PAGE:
Summary: Obadiah addressed his prophecy to the people of Edom because of what they wouldn’t do. What were those things?

It was a tragedy; the city of God was attacked and destroyed. The holy things were profaned the sacred things were destroyed and the people were imprisoned. It shouldn’t have come as a surprise for over a hundred years the prophets had been warning the people that if they continued in their evil ways that God would remove his hand of protection from their nation and bad things would happen. They didn’t, he did and sure enough bad things happened. The people of Israel, God’s chosen people were conquered by the Babylonians and taken into captivity. Their holy city Jerusalem was destroyed and the temple was devastated. Under King David and then his son Solomon Israel had been one of the most powerful forces in the ancient world. The temple they built to honour God was spoken of throughout the known world. And now it was all in ruins. And the sad part was this wasn’t the way it was supposed to be, Israel was supposed to remain prosperous and her people were supposed to remain free, but now that’s not what happened.

And whose fault was that? Well some might have blamed God, after all he was supposed to be in control, and he was supposed to be taking care of his people. So if he didn’t then he must be at fault. That makes sense, doesn’t it? Well maybe, or not.

If I was to tell you, “You shouldn’t play on the street because it’s really dangerous and if you play on the street there’s a pretty good chance that you will get run over and could get hurt really bad.” And you say “tough, I’ll play where ever I want to play and you’re not going to stop me, nah, nah, nah.” And then you go out and play on the street and get hit by a car and get hurt really bad, whose fault is that? Perhaps you would say, “Well you could have stopped me if you’d really wanted to. You could have tied me up and not let me go out on the street, or you could have been more forceful in your arguments, so then maybe I would have believed you.” Would that have made it my fault? No, it was your choice and you made it and so you have to own the consequences.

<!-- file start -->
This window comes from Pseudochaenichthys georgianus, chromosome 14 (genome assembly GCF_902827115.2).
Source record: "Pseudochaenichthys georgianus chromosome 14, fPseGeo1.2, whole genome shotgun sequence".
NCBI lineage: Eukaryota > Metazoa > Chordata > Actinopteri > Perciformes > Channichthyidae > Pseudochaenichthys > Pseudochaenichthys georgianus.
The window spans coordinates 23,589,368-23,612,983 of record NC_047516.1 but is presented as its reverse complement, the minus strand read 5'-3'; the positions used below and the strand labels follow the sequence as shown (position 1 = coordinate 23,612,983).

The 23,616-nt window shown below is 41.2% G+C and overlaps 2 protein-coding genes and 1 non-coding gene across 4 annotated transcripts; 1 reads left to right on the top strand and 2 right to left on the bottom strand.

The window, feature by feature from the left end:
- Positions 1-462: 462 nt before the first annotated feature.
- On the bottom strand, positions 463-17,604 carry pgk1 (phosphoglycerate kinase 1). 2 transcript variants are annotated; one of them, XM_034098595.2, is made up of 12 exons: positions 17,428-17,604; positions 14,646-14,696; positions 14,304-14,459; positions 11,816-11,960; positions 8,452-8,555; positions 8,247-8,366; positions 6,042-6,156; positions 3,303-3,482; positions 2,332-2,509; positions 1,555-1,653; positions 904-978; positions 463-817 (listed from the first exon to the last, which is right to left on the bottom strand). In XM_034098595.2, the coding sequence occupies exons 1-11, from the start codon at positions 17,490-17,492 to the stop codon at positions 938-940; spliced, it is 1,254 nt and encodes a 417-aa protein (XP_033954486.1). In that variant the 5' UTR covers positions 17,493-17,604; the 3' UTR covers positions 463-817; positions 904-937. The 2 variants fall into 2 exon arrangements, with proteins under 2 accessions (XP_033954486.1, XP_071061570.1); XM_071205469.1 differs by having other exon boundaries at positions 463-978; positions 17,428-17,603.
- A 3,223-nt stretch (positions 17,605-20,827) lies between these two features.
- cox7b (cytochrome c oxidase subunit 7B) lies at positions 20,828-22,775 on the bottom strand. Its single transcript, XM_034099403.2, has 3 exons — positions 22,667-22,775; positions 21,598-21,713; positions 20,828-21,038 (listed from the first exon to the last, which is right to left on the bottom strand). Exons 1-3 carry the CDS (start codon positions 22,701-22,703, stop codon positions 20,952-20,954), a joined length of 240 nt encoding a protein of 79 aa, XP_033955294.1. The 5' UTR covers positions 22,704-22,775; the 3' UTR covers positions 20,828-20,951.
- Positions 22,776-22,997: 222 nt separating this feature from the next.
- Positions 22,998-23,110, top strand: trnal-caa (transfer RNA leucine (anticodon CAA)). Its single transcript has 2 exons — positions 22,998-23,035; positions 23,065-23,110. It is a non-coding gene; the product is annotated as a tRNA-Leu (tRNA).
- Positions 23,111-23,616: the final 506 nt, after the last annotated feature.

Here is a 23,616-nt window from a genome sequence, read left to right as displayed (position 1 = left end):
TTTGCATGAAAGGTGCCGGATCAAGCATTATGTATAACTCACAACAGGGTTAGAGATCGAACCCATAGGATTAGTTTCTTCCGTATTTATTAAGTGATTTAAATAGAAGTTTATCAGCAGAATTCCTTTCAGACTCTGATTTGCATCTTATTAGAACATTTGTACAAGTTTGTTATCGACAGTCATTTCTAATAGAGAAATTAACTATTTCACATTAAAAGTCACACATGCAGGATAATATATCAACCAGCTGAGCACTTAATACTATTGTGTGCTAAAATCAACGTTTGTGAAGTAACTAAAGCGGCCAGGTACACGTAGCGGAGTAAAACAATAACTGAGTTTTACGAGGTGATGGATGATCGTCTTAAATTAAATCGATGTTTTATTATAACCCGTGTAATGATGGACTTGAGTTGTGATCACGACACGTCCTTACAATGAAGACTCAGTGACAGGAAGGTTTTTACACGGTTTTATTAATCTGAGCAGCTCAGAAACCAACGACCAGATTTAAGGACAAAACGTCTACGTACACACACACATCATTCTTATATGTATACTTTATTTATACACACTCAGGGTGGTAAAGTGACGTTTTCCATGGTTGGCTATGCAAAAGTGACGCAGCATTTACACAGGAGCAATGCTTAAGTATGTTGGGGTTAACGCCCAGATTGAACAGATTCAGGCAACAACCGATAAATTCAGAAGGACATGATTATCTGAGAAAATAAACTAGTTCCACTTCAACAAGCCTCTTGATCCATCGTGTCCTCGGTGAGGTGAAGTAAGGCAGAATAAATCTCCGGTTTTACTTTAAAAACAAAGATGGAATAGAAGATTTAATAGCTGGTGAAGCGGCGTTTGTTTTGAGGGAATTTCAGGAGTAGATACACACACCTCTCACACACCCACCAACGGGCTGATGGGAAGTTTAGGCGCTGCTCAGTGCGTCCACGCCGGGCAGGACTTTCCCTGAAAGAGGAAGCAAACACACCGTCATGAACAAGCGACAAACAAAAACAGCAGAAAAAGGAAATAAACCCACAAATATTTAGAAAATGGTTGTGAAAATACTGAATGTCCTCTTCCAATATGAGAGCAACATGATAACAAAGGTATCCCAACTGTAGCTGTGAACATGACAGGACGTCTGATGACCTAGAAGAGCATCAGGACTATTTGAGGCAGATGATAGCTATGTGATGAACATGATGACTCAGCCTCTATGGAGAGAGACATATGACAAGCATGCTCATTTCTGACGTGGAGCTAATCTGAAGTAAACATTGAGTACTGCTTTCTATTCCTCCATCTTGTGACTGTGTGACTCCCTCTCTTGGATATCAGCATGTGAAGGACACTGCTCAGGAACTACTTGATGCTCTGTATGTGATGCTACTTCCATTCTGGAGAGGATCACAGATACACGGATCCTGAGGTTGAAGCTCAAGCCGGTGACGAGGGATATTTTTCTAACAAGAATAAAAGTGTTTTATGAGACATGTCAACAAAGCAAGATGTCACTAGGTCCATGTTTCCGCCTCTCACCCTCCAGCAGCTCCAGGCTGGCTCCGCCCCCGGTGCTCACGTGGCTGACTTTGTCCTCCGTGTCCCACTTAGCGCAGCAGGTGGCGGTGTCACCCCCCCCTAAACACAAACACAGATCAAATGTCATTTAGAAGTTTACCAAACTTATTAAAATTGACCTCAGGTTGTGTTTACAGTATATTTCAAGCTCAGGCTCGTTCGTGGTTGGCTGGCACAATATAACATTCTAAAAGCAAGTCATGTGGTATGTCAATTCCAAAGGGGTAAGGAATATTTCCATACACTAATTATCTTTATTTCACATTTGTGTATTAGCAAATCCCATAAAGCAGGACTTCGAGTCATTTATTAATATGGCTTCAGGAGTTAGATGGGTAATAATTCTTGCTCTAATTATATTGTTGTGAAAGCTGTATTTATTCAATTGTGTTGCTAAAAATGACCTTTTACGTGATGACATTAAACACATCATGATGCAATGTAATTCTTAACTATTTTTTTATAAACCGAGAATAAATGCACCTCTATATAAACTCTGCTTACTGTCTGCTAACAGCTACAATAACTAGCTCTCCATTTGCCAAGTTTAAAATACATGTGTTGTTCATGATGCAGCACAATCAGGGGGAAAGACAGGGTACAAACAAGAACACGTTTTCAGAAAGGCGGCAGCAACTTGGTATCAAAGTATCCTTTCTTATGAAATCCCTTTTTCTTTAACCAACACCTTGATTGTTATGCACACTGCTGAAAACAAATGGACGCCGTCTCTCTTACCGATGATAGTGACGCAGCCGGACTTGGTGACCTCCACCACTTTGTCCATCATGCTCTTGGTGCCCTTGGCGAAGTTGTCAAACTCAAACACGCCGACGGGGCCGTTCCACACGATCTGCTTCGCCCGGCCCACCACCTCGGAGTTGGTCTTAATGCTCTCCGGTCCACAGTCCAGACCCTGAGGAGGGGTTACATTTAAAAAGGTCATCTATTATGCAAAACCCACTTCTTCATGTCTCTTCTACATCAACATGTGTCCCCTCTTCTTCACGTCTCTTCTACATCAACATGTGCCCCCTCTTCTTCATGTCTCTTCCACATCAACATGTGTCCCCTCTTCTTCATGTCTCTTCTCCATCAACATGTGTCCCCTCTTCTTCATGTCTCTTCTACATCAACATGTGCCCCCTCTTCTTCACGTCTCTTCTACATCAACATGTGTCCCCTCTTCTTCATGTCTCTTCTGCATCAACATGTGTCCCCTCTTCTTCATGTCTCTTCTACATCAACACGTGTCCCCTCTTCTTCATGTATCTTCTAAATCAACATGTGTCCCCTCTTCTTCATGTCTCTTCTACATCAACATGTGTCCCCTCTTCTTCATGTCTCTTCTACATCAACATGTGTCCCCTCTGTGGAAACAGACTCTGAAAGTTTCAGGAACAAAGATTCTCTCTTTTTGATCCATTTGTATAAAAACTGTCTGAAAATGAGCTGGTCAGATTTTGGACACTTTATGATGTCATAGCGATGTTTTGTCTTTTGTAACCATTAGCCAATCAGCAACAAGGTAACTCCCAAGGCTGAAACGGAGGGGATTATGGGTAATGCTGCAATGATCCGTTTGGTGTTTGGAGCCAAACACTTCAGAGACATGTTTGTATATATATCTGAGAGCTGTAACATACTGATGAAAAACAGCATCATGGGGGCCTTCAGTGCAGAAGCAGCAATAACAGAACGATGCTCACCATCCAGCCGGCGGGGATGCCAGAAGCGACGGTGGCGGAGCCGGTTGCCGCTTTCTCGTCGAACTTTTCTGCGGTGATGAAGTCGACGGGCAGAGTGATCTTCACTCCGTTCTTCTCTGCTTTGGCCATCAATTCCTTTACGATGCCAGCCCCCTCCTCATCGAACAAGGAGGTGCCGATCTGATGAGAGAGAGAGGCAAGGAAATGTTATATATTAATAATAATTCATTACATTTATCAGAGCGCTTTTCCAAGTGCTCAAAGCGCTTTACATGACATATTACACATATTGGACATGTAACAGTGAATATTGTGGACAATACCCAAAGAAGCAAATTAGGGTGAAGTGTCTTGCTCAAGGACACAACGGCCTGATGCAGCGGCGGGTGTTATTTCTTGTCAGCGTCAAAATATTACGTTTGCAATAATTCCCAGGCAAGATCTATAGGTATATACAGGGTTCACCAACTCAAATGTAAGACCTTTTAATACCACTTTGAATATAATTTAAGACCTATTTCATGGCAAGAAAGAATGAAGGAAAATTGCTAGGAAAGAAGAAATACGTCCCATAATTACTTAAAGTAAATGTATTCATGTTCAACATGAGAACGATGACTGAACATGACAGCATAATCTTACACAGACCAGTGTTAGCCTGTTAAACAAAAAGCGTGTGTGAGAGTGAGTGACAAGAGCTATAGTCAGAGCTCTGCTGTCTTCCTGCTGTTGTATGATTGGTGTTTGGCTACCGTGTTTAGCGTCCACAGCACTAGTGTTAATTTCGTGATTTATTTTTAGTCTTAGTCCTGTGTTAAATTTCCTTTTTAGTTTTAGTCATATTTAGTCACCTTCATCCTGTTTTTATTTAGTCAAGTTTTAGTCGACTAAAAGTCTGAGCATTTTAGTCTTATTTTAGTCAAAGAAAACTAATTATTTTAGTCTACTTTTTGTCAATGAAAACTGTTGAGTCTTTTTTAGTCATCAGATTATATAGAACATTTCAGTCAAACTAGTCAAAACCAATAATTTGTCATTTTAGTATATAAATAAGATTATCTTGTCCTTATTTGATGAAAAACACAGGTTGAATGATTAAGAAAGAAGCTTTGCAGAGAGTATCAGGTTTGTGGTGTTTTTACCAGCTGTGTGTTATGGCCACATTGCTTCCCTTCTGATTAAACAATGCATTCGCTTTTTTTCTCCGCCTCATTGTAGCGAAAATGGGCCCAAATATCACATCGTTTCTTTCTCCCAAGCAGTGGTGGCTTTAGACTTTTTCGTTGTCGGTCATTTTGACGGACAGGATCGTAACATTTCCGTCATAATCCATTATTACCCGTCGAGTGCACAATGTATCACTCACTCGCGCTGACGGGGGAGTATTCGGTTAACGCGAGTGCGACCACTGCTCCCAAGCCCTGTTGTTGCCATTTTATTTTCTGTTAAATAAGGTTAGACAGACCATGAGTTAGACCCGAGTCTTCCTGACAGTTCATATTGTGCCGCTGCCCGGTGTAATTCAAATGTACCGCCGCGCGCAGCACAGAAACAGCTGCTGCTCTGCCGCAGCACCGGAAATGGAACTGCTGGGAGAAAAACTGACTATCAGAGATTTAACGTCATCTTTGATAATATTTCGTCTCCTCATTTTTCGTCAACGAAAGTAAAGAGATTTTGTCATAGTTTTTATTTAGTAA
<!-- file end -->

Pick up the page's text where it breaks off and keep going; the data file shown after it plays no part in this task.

God had sent prophet after prophet to tell the people of Israel that if they did not change their evil ways, if they didn’t stop worshipping false gods and living morally bankrupt lives that they would have to pay the consequences. And they chose to ignore that message and sometimes even punished the messenger. Do you remember what Jesus said about Jerusalem? No? Let me remind you, Matthew 23:37 “ O Jerusalem, Jerusalem, the city that kills the prophets and stones God’s messengers! And people say that Halifax is a tough city to have a church in.

As a result of Israel’s gross disobedience God removed his hand of protection and the Babylonians swept in and conquered the Kingdom. It was not a pretty picture. And I’m sure that many people blamed God and wondered if he had fallen off his throne and whether or not he was even still in control.

And that is the situation that Obadiah is addressing in the 31st book of the Old Testament. The author is named, obviously Obadiah and that’s all we know about him. His name means Servant of Jehovah. There are a dozen people by this name mentioned in the Bible but there is not indication that they are the prophet. Obadiah may seem like a strange name now but it was probably fairly common then. When was then? The book was probably written somewhere between 605 and 587 BC.

Why was it written? Interesting concept here. Obadiah is pronouncing Judgement upon Edom. While most of the prophets wrote directly to the Israelites this particular book is addressed to their neighbours the Edomites, or people of Edom. And it would appear that God is not very happy with them. We gotta go back to the beginning of the story to see what’s happening here.

So let’s go back, way back. You might recall that the story of the people of Israel began with Abraham who was told that he and his wife would have a child, even though they were in their nineties, and while that might seem a little far fetched they had a son whom they called Isaac. Isaac grew up and got married and he and his wife Rebekah had paternal twin boys, that’s non identical. One son was named Jacob, a name that would later be changed to Israel and the other’s son’s name was Esau. And there’s a whole story there that I will tell you later on. Esau also had a nickname because of his ruddy complexion and reddish hair he was call Red, well actually that would have been a little strange because nobody around him spoke English so they would have had no idea what people were calling him, what they actually called him was the Hebrew word for red which was Edom.

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Dan Mahan

commented on Jul 22, 2007

Great job on a tough passage. Thanks!

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